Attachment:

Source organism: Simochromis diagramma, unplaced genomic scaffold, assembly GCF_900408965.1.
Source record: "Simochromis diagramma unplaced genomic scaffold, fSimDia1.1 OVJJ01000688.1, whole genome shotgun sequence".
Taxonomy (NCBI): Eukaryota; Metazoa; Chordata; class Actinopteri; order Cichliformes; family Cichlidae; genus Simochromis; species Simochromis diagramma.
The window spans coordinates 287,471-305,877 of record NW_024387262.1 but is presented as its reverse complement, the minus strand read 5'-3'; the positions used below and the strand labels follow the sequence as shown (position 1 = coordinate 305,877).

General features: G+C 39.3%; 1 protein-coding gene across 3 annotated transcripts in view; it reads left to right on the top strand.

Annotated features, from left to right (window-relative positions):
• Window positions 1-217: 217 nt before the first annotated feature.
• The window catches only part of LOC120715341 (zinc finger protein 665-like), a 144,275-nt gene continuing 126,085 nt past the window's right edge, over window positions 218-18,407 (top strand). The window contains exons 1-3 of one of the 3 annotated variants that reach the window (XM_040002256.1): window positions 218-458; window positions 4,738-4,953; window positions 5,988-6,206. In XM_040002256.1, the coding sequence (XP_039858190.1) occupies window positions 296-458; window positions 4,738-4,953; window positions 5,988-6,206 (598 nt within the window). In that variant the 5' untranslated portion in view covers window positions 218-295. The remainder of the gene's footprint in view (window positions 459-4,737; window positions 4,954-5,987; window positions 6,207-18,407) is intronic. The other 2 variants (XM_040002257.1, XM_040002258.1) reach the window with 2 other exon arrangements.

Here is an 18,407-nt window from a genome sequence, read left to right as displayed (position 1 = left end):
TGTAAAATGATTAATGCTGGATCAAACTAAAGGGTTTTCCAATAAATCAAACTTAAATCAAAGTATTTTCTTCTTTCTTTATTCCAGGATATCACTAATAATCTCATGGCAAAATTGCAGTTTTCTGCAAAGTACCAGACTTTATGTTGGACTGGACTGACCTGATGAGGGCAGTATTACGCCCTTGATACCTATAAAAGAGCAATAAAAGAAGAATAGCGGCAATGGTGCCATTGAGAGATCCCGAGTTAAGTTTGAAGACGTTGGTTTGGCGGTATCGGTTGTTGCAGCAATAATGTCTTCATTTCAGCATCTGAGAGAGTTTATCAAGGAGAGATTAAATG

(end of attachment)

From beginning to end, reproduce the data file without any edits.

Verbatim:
Source organism: Simochromis diagramma, unplaced genomic scaffold, assembly GCF_900408965.1.
Source record: "Simochromis diagramma unplaced genomic scaffold, fSimDia1.1 OVJJ01000688.1, whole genome shotgun sequence".
Taxonomy (NCBI): Eukaryota; Metazoa; Chordata; class Actinopteri; order Cichliformes; family Cichlidae; genus Simochromis; species Simochromis diagramma.
The window spans coordinates 287,471-305,877 of record NW_024387262.1 but is presented as its reverse complement, the minus strand read 5'-3'; the positions used below and the strand labels follow the sequence as shown (position 1 = coordinate 305,877).

General features: G+C 39.3%; 1 protein-coding gene across 3 annotated transcripts in view; it reads left to right on the top strand.

Annotated features, from left to right (window-relative positions):
• Window positions 1-217: 217 nt before the first annotated feature.
• The window catches only part of LOC120715341 (zinc finger protein 665-like), a 144,275-nt gene continuing 126,085 nt past the window's right edge, over window positions 218-18,407 (top strand). The window contains exons 1-3 of one of the 3 annotated variants that reach the window (XM_040002256.1): window positions 218-458; window positions 4,738-4,953; window positions 5,988-6,206. In XM_040002256.1, the coding sequence (XP_039858190.1) occupies window positions 296-458; window positions 4,738-4,953; window positions 5,988-6,206 (598 nt within the window). In that variant the 5' untranslated portion in view covers window positions 218-295. The remainder of the gene's footprint in view (window positions 459-4,737; window positions 4,954-5,987; window positions 6,207-18,407) is intronic. The other 2 variants (XM_040002257.1, XM_040002258.1) reach the window with 2 other exon arrangements.

Here is an 18,407-nt window from a genome sequence, read left to right as displayed (position 1 = left end):
TGTAAAATGATTAATGCTGGATCAAACTAAAGGGTTTTCCAATAAATCAAACTTAAATCAAAGTATTTTCTTCTTTCTTTATTCCAGGATATCACTAATAATCTCATGGCAAAATTGCAGTTTTCTGCAAAGTACCAGACTTTATGTTGGACTGGACTGACCTGATGAGGGCAGTATTACGCCCTTGATACCTATAAAAGAGCAATAAAAGAAGAATAGCGGCAATGGTGCCATTGAGAGATCCCGAGTTAAGTTTGAAGACGTTGGTTTGGCGGTATCGGTTGTTGCAGCAATAATGTCTTCATTTCAGCATCTGAGAGAGTTTATCAAGGAGAGATTAAATG